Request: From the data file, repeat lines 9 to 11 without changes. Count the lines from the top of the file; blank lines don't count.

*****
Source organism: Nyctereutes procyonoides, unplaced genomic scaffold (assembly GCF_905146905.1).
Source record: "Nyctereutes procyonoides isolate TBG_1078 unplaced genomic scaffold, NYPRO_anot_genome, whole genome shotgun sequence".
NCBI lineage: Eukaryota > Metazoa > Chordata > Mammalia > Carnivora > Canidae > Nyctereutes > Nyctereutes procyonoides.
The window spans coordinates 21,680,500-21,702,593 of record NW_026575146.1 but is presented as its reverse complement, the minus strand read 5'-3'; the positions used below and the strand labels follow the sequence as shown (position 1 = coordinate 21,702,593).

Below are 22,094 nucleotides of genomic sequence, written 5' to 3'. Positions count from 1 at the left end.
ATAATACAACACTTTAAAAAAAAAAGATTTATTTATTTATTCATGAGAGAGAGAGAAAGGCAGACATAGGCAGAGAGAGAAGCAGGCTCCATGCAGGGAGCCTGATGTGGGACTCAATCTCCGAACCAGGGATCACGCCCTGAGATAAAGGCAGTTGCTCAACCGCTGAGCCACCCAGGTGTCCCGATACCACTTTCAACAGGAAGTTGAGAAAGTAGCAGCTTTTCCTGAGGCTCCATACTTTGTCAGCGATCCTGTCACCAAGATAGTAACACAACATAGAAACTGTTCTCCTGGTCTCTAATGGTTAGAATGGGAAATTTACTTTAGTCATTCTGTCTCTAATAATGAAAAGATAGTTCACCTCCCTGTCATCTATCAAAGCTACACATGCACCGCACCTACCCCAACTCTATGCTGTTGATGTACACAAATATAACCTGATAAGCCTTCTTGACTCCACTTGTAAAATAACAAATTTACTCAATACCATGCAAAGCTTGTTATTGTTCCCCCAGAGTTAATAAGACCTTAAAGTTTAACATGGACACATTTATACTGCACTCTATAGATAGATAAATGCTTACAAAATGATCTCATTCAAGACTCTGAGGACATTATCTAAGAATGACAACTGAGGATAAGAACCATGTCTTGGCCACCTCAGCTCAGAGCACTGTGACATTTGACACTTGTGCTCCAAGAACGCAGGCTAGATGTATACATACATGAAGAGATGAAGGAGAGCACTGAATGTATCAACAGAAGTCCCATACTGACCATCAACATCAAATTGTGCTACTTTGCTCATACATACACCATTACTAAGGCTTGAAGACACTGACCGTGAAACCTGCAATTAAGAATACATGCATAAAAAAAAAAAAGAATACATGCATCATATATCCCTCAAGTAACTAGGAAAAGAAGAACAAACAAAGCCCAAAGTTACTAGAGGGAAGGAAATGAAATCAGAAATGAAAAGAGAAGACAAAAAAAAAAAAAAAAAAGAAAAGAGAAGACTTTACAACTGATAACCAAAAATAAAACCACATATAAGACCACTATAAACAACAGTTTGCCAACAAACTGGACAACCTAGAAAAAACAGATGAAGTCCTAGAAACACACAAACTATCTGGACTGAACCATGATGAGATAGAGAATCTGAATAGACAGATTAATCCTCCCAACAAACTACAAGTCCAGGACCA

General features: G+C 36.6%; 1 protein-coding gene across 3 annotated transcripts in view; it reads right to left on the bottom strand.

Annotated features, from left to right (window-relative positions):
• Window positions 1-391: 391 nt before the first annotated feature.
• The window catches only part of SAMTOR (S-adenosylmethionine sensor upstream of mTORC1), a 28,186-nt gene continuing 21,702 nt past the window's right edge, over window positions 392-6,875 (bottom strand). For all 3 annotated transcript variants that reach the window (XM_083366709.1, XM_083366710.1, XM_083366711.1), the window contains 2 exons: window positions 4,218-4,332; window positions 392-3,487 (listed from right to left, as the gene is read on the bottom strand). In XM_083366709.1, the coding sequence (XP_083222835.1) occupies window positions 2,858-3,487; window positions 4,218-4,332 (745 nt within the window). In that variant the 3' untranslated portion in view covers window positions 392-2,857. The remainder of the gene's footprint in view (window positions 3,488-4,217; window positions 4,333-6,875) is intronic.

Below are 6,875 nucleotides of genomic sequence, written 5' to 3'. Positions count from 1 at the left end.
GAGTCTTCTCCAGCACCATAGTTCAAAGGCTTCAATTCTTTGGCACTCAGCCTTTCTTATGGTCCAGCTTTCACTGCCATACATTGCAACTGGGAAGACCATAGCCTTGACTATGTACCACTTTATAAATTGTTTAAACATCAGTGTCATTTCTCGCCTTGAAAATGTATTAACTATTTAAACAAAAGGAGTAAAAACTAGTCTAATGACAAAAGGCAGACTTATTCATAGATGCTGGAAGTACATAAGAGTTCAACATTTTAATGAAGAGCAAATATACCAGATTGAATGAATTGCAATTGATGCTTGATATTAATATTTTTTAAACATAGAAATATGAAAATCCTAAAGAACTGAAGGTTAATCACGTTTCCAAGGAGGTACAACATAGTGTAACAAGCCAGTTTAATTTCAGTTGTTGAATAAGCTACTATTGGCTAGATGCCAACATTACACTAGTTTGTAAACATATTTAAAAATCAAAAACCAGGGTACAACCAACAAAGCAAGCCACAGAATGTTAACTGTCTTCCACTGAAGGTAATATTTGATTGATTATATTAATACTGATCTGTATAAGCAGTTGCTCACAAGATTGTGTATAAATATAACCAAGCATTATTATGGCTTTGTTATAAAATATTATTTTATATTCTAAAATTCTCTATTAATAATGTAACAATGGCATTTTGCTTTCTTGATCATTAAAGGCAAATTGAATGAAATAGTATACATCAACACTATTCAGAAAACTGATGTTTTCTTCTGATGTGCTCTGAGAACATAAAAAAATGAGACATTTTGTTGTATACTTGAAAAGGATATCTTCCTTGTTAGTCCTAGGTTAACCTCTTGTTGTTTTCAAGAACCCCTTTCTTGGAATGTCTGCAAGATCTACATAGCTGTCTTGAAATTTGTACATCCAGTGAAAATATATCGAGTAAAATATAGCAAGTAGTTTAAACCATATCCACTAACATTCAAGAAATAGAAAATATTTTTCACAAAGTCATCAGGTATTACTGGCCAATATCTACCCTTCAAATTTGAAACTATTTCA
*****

• Window positions 1-391: 391 nt before the first annotated feature.
• The window catches only part of SAMTOR (S-adenosylmethionine sensor upstream of mTORC1), a 28,186-nt gene continuing 21,702 nt past the window's right edge, over window positions 392-6,875 (bottom strand). For all 3 annotated transcript variants that reach the window (XM_083366709.1, XM_083366710.1, XM_083366711.1), the window contains 2 exons: window positions 4,218-4,332; window positions 392-3,487 (listed from right to left, as the gene is read on the bottom strand). In XM_083366709.1, the coding sequence (XP_083222835.1) occupies window positions 2,858-3,487; window positions 4,218-4,332 (745 nt within the window). In that variant the 3' untranslated portion in view covers window positions 392-2,857. The remainder of the gene's footprint in view (window positions 3,488-4,217; window positions 4,333-6,875) is intronic.

Below are 6,875 nucleotides of genomic sequence, written 5' to 3'. Positions count from 1 at the left end.